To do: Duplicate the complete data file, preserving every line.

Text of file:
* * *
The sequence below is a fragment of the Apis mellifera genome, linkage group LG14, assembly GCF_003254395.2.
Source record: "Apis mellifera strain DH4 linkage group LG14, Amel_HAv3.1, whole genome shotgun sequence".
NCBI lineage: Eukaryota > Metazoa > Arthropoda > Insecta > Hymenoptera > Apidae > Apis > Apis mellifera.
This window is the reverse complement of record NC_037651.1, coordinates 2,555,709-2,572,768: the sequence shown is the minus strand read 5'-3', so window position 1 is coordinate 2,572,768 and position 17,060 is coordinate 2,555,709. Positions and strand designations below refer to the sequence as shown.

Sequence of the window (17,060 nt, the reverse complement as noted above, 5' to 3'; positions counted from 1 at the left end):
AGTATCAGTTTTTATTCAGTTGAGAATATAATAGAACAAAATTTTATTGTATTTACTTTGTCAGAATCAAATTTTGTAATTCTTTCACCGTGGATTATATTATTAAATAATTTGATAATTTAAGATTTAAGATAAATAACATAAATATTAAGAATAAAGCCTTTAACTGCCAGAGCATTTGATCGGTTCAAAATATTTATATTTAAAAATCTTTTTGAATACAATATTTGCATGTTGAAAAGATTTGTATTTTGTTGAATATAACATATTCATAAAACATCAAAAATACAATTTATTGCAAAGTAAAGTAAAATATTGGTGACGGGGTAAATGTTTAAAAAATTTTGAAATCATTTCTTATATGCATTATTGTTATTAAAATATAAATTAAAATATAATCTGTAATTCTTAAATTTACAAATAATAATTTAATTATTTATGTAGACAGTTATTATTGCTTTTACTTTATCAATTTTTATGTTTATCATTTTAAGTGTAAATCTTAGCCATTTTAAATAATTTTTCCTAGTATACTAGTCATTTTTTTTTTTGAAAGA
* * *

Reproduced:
The sequence below is a fragment of the Apis mellifera genome, linkage group LG14, assembly GCF_003254395.2.
Source record: "Apis mellifera strain DH4 linkage group LG14, Amel_HAv3.1, whole genome shotgun sequence".
NCBI lineage: Eukaryota > Metazoa > Arthropoda > Insecta > Hymenoptera > Apidae > Apis > Apis mellifera.
This window is the reverse complement of record NC_037651.1, coordinates 2,555,709-2,572,768: the sequence shown is the minus strand read 5'-3', so window position 1 is coordinate 2,572,768 and position 17,060 is coordinate 2,555,709. Positions and strand designations below refer to the sequence as shown.

Sequence of the window (17,060 nt, the reverse complement as noted above, 5' to 3'; positions counted from 1 at the left end):
AGTATCAGTTTTTATTCAGTTGAGAATATAATAGAACAAAATTTTATTGTATTTACTTTGTCAGAATCAAATTTTGTAATTCTTTCACCGTGGATTATATTATTAAATAATTTGATAATTTAAGATTTAAGATAAATAACATAAATATTAAGAATAAAGCCTTTAACTGCCAGAGCATTTGATCGGTTCAAAATATTTATATTTAAAAATCTTTTTGAATACAATATTTGCATGTTGAAAAGATTTGTATTTTGTTGAATATAACATATTCATAAAACATCAAAAATACAATTTATTGCAAAGTAAAGTAAAATATTGGTGACGGGGTAAATGTTTAAAAAATTTTGAAATCATTTCTTATATGCATTATTGTTATTAAAATATAAATTAAAATATAATCTGTAATTCTTAAATTTACAAATAATAATTTAATTATTTATGTAGACAGTTATTATTGCTTTTACTTTATCAATTTTTATGTTTATCATTTTAAGTGTAAATCTTAGCCATTTTAAATAATTTTTCCTAGTATACTAGTCATTTTTTTTTTTGAAAGA